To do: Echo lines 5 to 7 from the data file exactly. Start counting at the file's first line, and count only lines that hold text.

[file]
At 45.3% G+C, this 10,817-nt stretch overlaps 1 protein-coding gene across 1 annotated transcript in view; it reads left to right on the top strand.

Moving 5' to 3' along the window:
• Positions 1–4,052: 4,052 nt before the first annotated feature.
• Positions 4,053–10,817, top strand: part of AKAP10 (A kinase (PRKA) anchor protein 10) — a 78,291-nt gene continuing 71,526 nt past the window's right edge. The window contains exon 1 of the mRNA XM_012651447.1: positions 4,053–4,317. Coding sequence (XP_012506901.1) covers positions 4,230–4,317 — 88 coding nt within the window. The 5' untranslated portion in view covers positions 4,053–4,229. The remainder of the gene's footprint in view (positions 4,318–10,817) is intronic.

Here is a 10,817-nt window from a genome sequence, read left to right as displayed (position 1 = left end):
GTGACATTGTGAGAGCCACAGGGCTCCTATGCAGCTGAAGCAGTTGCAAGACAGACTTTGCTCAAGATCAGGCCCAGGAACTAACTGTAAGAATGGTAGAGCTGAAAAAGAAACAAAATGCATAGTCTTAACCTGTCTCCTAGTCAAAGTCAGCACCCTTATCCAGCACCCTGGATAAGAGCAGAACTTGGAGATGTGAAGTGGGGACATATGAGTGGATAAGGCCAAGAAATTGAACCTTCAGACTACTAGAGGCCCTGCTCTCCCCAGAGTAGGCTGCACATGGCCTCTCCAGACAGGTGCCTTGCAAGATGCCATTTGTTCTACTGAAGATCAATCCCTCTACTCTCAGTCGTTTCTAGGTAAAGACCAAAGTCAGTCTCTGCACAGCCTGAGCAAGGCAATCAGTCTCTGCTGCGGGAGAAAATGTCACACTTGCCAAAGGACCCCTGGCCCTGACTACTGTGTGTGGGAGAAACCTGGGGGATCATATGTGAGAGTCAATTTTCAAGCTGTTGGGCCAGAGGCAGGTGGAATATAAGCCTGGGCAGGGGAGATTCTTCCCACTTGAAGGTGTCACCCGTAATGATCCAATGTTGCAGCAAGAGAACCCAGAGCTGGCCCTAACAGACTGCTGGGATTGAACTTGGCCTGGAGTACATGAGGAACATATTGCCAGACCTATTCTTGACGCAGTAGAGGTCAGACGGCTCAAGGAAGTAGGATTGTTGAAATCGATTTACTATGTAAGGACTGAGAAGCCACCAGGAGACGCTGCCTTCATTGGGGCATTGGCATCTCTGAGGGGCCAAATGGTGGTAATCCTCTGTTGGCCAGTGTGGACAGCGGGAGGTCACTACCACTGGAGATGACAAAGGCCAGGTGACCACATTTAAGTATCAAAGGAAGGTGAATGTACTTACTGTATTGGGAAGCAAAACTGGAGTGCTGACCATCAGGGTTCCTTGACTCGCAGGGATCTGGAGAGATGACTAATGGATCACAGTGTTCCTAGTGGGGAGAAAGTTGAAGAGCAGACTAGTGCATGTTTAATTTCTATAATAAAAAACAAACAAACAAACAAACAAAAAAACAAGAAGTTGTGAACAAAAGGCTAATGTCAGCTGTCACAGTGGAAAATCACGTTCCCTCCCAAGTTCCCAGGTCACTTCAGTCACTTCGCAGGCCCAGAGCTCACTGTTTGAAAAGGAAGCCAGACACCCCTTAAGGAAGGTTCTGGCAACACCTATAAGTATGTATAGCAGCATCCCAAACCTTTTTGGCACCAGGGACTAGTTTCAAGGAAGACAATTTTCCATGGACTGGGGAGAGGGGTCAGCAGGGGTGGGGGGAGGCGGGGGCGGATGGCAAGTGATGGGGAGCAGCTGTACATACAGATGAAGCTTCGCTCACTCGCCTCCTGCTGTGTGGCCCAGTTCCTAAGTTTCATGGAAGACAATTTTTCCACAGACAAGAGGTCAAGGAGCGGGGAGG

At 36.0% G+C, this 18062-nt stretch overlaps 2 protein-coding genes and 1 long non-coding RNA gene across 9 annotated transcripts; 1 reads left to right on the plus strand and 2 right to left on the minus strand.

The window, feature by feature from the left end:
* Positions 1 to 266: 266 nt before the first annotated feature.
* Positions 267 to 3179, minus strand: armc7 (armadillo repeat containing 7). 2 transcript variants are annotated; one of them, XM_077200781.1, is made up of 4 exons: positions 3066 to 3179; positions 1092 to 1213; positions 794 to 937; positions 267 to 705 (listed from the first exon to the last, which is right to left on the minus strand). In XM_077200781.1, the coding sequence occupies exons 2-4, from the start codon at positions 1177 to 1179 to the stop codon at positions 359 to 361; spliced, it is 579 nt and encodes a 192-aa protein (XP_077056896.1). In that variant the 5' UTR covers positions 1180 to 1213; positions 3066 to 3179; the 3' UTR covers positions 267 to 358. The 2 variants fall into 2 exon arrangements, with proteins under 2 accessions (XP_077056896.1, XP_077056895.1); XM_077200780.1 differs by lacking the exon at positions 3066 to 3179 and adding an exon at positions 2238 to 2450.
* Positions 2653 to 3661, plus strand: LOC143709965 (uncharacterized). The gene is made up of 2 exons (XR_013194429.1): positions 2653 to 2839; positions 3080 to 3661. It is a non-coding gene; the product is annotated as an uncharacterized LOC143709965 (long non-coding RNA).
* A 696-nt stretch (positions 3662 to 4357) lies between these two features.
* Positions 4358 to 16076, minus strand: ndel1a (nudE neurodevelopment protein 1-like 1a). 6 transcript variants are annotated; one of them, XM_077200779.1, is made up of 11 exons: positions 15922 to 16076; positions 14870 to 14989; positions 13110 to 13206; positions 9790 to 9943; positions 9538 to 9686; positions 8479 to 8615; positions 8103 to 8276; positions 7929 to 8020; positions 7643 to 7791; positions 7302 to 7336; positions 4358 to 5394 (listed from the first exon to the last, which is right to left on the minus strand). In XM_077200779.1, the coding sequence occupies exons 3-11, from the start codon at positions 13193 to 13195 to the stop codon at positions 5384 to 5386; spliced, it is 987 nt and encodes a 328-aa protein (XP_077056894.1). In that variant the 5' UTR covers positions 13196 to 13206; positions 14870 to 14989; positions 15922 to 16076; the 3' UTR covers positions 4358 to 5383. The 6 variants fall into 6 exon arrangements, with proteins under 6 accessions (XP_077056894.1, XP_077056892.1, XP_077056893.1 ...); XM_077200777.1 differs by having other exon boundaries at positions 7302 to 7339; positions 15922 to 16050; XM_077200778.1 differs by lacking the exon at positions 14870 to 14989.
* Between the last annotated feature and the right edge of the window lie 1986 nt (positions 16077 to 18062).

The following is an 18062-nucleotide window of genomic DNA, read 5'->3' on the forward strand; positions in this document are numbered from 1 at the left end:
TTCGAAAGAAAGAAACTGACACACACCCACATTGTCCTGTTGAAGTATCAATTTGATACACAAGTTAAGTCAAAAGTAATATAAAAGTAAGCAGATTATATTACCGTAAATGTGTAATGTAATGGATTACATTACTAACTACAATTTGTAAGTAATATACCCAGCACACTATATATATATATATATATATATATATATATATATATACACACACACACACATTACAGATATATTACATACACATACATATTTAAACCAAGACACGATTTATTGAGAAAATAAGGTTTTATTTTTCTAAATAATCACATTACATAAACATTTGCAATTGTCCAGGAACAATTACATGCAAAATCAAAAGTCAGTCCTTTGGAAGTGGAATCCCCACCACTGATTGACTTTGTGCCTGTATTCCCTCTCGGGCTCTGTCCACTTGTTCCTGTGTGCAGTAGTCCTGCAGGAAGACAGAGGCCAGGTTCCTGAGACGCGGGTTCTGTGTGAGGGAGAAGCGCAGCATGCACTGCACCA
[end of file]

Here is a 10,817-nt window from a genome sequence, read left to right as displayed (position 1 = left end):
GTGACATTGTGAGAGCCACAGGGCTCCTATGCAGCTGAAGCAGTTGCAAGACAGACTTTGCTCAAGATCAGGCCCAGGAACTAACTGTAAGAATGGTAGAGCTGAAAAAGAAACAAAATGCATAGTCTTAACCTGTCTCCTAGTCAAAGTCAGCACCCTTATCCAGCACCCTGGATAAGAGCAGAACTTGGAGATGTGAAGTGGGGACATATGAGTGGATAAGGCCAAGAAATTGAACCTTCAGACTACTAGAGGCCCTGCTCTCCCCAGAGTAGGCTGCACATGGCCTCTCCAGACAGGTGCCTTGCAAGATGCCATTTGTTCTACTGAAGATCAATCCCTCTACTCTCAGTCGTTTCTAGGTAAAGACCAAAGTCAGTCTCTGCACAGCCTGAGCAAGGCAATCAGTCTCTGCTGCGGGAGAAAATGTCACACTTGCCAAAGGACCCCTGGCCCTGACTACTGTGTGTGGGAGAAACCTGGGGGATCATATGTGAGAGTCAATTTTCAAGCTGTTGGGCCAGAGGCAGGTGGAATATAAGCCTGGGCAGGGGAGATTCTTCCCACTTGAAGGTGTCACCCGTAATGATCCAATGTTGCAGCAAGAGAACCCAGAGCTGGCCCTAACAGACTGCTGGGATTGAACTTGGCCTGGAGTACATGAGGAACATATTGCCAGACCTATTCTTGACGCAGTAGAGGTCAGACGGCTCAAGGAAGTAGGATTGTTGAAATCGATTTACTATGTAAGGACTGAGAAGCCACCAGGAGACGCTGCCTTCATTGGGGCATTGGCATCTCTGAGGGGCCAAATGGTGGTAATCCTCTGTTGGCCAGTGTGGACAGCGGGAGGTCACTACCACTGGAGATGACAAAGGCCAGGTGACCACATTTAAGTATCAAAGGAAGGTGAATGTACTTACTGTATTGGGAAGCAAAACTGGAGTGCTGACCATCAGGGTTCCTTGACTCGCAGGGATCTGGAGAGATGACTAATGGATCACAGTGTTCCTAGTGGGGAGAAAGTTGAAGAGCAGACTAGTGCATGTTTAATTTCTATAATAAAAAACAAACAAACAAACAAACAAAAAAACAAGAAGTTGTGAACAAAAGGCTAATGTCAGCTGTCACAGTGGAAAATCACGTTCCCTCCCAAGTTCCCAGGTCACTTCAGTCACTTCGCAGGCCCAGAGCTCACTGTTTGAAAAGGAAGCCAGACACCCCTTAAGGAAGGTTCTGGCAACACCTATAAGTATGTATAGCAGCATCCCAAACCTTTTTGGCACCAGGGACTAGTTTCAAGGAAGACAATTTTCCATGGACTGGGGAGAGGGGTCAGCAGGGGTGGGGGGAGGCGGGGGCGGATGGCAAGTGATGGGGAGCAGCTGTACATACAGATGAAGCTTCGCTCACTCGCCTCCTGCTGTGTGGCCCAGTTCCTAAGTTTCATGGAAGACAATTTTTCCACAGACAAGAGGTCAAGGAGCGGGGAGG

At 36.0% G+C, this 18062-nt stretch overlaps 2 protein-coding genes and 1 long non-coding RNA gene across 9 annotated transcripts; 1 reads left to right on the plus strand and 2 right to left on the minus strand.